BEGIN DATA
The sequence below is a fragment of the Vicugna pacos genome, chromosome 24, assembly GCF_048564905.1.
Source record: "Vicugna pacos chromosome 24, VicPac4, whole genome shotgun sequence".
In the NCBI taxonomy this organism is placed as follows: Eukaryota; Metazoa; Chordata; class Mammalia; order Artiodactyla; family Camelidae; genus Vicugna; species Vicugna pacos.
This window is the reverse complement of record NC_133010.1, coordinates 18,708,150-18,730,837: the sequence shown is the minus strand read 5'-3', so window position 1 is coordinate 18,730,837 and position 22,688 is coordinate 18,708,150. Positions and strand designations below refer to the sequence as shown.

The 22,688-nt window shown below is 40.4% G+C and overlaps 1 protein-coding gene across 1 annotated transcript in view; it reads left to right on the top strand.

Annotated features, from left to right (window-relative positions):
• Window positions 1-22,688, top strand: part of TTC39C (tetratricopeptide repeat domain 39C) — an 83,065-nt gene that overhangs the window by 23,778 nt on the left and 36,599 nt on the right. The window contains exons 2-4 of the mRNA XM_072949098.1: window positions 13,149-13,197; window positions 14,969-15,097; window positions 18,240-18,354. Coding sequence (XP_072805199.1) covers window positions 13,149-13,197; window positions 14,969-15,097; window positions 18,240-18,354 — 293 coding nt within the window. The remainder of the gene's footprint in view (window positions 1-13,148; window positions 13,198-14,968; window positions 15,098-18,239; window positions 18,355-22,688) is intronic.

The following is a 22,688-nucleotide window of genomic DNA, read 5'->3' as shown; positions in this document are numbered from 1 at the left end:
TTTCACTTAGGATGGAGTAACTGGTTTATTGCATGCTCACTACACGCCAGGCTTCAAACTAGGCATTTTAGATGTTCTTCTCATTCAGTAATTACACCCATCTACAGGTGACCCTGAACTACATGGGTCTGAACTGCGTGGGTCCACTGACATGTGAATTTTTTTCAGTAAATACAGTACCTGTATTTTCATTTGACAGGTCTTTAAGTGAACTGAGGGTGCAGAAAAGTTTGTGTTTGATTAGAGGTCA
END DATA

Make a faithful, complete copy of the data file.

The sequence below is a fragment of the Vicugna pacos genome, chromosome 24, assembly GCF_048564905.1.
Source record: "Vicugna pacos chromosome 24, VicPac4, whole genome shotgun sequence".
In the NCBI taxonomy this organism is placed as follows: Eukaryota; Metazoa; Chordata; class Mammalia; order Artiodactyla; family Camelidae; genus Vicugna; species Vicugna pacos.
This window is the reverse complement of record NC_133010.1, coordinates 18,708,150-18,730,837: the sequence shown is the minus strand read 5'-3', so window position 1 is coordinate 18,730,837 and position 22,688 is coordinate 18,708,150. Positions and strand designations below refer to the sequence as shown.

The 22,688-nt window shown below is 40.4% G+C and overlaps 1 protein-coding gene across 1 annotated transcript in view; it reads left to right on the top strand.

Annotated features, from left to right (window-relative positions):
• Window positions 1-22,688, top strand: part of TTC39C (tetratricopeptide repeat domain 39C) — an 83,065-nt gene that overhangs the window by 23,778 nt on the left and 36,599 nt on the right. The window contains exons 2-4 of the mRNA XM_072949098.1: window positions 13,149-13,197; window positions 14,969-15,097; window positions 18,240-18,354. Coding sequence (XP_072805199.1) covers window positions 13,149-13,197; window positions 14,969-15,097; window positions 18,240-18,354 — 293 coding nt within the window. The remainder of the gene's footprint in view (window positions 1-13,148; window positions 13,198-14,968; window positions 15,098-18,239; window positions 18,355-22,688) is intronic.

The following is a 22,688-nucleotide window of genomic DNA, read 5'->3' as shown; positions in this document are numbered from 1 at the left end:
TTTCACTTAGGATGGAGTAACTGGTTTATTGCATGCTCACTACACGCCAGGCTTCAAACTAGGCATTTTAGATGTTCTTCTCATTCAGTAATTACACCCATCTACAGGTGACCCTGAACTACATGGGTCTGAACTGCGTGGGTCCACTGACATGTGAATTTTTTTCAGTAAATACAGTACCTGTATTTTCATTTGACAGGTCTTTAAGTGAACTGAGGGTGCAGAAAAGTTTGTGTTTGATTAGAGGTCA